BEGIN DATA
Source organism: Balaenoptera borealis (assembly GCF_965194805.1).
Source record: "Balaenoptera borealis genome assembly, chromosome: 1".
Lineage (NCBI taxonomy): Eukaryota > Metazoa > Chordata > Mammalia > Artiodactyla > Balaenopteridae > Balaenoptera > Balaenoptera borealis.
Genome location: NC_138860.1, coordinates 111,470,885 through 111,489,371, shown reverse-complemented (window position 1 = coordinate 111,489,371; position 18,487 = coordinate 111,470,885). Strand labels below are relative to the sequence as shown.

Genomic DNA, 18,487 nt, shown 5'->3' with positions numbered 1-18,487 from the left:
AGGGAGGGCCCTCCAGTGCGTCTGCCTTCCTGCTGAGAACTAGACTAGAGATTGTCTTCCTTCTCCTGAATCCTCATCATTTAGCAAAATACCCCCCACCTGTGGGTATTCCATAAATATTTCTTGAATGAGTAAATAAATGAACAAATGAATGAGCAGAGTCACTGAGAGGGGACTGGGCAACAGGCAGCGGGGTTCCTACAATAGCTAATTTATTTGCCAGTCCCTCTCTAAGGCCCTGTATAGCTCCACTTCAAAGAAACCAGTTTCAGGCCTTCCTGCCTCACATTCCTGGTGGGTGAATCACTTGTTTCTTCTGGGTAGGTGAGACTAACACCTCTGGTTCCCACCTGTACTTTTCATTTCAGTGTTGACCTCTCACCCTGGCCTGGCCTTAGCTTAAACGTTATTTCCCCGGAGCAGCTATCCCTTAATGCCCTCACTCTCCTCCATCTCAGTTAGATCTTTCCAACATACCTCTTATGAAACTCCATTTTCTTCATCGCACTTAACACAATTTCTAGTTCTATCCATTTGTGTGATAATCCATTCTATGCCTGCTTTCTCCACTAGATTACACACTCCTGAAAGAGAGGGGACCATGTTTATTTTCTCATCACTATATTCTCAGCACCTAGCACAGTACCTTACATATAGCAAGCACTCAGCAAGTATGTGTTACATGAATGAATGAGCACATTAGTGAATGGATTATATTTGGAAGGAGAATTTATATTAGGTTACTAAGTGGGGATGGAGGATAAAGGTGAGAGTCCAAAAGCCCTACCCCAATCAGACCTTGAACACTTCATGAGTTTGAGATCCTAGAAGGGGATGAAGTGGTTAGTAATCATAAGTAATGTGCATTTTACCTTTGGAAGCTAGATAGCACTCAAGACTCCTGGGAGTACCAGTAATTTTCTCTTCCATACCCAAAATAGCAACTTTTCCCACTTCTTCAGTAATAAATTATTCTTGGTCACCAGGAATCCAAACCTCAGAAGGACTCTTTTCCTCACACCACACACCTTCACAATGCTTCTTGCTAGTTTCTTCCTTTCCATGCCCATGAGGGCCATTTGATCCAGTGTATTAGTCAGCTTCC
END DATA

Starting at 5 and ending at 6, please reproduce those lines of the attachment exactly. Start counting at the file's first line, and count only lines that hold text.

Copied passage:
Genomic DNA, 18,487 nt, shown 5'->3' with positions numbered 1-18,487 from the left:
AGGGAGGGCCCTCCAGTGCGTCTGCCTTCCTGCTGAGAACTAGACTAGAGATTGTCTTCCTTCTCCTGAATCCTCATCATTTAGCAAAATACCCCCCACCTGTGGGTATTCCATAAATATTTCTTGAATGAGTAAATAAATGAACAAATGAATGAGCAGAGTCACTGAGAGGGGACTGGGCAACAGGCAGCGGGGTTCCTACAATAGCTAATTTATTTGCCAGTCCCTCTCTAAGGCCCTGTATAGCTCCACTTCAAAGAAACCAGTTTCAGGCCTTCCTGCCTCACATTCCTGGTGGGTGAATCACTTGTTTCTTCTGGGTAGGTGAGACTAACACCTCTGGTTCCCACCTGTACTTTTCATTTCAGTGTTGACCTCTCACCCTGGCCTGGCCTTAGCTTAAACGTTATTTCCCCGGAGCAGCTATCCCTTAATGCCCTCACTCTCCTCCATCTCAGTTAGATCTTTCCAACATACCTCTTATGAAACTCCATTTTCTTCATCGCACTTAACACAATTTCTAGTTCTATCCATTTGTGTGATAATCCATTCTATGCCTGCTTTCTCCACTAGATTACACACTCCTGAAAGAGAGGGGACCATGTTTATTTTCTCATCACTATATTCTCAGCACCTAGCACAGTACCTTACATATAGCAAGCACTCAGCAAGTATGTGTTACATGAATGAATGAGCACATTAGTGAATGGATTATATTTGGAAGGAGAATTTATATTAGGTTACTAAGTGGGGATGGAGGATAAAGGTGAGAGTCCAAAAGCCCTACCCCAATCAGACCTTGAACACTTCATGAGTTTGAGATCCTAGAAGGGGATGAAGTGGTTAGTAATCATAAGTAATGTGCATTTTACCTTTGGAAGCTAGATAGCACTCAAGACTCCTGGGAGTACCAGTAATTTTCTCTTCCATACCCAAAATAGCAACTTTTCCCACTTCTTCAGTAATAAATTATTCTTGGTCACCAGGAATCCAAACCTCAGAAGGACTCTTTTCCTCACACCACACACCTTCACAATGCTTCTTGCTAGTTTCTTCCTTTCCATGCCCATGAGGGCCATTTGATCCAGTGTATTAGTCAGCTTCC